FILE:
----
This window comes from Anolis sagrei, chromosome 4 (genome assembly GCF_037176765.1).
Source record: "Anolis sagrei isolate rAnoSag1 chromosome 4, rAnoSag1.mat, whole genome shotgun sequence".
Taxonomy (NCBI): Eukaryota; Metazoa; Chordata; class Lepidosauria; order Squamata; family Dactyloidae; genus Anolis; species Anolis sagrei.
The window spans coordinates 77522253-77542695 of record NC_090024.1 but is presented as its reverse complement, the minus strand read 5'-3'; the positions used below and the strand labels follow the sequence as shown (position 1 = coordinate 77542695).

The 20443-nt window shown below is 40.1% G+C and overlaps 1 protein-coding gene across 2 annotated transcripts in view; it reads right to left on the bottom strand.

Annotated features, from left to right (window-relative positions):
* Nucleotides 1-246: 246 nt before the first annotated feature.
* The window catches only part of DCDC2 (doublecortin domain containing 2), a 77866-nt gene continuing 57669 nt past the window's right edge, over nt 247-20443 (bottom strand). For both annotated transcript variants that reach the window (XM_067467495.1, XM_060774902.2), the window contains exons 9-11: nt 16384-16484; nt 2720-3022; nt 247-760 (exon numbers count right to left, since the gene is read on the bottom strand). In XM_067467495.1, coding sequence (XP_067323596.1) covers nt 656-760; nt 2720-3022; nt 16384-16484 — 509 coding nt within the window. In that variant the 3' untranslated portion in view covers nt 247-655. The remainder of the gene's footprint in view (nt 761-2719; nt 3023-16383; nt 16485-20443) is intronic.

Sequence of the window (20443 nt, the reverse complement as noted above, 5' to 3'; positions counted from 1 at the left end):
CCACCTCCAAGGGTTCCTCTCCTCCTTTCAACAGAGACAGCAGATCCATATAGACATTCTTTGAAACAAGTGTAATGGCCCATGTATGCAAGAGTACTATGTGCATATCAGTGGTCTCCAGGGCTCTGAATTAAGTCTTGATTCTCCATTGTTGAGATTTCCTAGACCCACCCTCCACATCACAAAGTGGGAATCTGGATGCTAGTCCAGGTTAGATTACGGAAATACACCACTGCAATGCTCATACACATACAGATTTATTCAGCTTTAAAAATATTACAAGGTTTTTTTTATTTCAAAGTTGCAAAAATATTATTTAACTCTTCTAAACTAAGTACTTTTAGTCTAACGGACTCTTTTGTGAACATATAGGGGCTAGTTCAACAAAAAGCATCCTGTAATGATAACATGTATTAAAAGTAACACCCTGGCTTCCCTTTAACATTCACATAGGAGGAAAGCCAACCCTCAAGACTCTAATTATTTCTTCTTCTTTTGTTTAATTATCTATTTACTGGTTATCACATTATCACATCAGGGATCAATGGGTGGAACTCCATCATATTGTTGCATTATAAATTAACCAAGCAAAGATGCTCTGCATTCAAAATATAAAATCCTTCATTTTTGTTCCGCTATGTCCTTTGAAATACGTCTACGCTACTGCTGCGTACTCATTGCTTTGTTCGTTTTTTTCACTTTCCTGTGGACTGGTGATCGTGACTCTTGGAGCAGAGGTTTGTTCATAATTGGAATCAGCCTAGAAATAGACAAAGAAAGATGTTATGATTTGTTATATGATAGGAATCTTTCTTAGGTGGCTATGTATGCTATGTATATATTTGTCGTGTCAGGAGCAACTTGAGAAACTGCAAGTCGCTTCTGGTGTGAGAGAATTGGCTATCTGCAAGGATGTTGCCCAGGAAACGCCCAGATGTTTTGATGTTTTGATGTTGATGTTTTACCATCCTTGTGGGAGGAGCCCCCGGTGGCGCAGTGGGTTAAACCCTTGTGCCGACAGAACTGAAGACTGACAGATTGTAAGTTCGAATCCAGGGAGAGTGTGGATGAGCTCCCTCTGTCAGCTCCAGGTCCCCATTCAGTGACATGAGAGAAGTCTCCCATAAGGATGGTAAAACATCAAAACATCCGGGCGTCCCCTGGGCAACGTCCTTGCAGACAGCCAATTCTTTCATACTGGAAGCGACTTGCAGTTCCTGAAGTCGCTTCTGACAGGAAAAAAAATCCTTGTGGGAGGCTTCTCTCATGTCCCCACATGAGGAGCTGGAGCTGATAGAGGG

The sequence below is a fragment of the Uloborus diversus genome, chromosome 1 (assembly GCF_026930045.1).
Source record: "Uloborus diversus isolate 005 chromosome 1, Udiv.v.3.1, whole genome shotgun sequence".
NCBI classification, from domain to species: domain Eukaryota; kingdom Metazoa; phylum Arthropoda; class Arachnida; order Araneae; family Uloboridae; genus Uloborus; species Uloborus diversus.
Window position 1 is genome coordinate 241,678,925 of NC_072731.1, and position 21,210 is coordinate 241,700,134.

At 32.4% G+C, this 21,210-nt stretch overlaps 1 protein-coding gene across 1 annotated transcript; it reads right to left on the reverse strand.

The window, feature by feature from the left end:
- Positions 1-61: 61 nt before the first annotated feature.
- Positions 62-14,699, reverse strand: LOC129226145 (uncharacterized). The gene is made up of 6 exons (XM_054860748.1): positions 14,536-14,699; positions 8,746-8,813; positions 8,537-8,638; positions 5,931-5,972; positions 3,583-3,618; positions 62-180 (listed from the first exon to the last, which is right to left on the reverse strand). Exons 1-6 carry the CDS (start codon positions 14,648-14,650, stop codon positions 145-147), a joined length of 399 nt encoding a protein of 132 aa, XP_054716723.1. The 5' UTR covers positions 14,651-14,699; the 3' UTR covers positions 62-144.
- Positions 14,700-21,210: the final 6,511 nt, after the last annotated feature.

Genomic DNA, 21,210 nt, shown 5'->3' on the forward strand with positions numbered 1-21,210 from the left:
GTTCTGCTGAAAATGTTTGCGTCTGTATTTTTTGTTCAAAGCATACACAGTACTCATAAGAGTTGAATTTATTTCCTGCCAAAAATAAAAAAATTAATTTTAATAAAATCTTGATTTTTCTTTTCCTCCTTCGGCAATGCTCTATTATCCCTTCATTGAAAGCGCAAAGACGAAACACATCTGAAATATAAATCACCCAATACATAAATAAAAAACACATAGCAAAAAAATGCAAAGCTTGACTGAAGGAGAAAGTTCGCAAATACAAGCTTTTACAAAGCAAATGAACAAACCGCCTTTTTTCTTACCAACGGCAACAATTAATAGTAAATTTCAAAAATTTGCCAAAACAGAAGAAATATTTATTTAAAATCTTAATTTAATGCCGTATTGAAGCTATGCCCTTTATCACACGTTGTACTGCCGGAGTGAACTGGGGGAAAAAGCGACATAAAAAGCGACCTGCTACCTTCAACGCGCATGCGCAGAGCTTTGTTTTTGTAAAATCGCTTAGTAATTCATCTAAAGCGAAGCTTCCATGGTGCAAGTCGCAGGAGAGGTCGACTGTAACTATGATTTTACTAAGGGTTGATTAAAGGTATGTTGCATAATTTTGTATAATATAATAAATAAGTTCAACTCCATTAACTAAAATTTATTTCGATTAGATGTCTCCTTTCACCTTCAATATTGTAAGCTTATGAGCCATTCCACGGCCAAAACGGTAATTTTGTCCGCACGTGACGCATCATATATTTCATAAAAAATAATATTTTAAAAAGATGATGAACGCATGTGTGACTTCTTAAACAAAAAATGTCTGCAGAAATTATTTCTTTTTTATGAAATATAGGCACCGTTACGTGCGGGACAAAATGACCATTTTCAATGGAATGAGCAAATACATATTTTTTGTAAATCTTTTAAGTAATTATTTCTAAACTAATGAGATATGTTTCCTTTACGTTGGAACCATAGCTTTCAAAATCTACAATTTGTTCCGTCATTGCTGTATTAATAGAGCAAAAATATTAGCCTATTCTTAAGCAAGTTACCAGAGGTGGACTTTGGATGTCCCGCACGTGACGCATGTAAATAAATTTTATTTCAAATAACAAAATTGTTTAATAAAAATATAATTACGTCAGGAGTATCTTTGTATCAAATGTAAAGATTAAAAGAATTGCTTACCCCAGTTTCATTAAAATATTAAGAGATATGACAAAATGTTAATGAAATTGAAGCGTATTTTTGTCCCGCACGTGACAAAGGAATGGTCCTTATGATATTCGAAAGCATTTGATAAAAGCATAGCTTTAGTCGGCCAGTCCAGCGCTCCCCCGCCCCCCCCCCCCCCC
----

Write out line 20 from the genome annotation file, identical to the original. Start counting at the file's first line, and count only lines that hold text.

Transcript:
Genomic DNA, 21,210 nt, shown 5'->3' on the forward strand with positions numbered 1-21,210 from the left: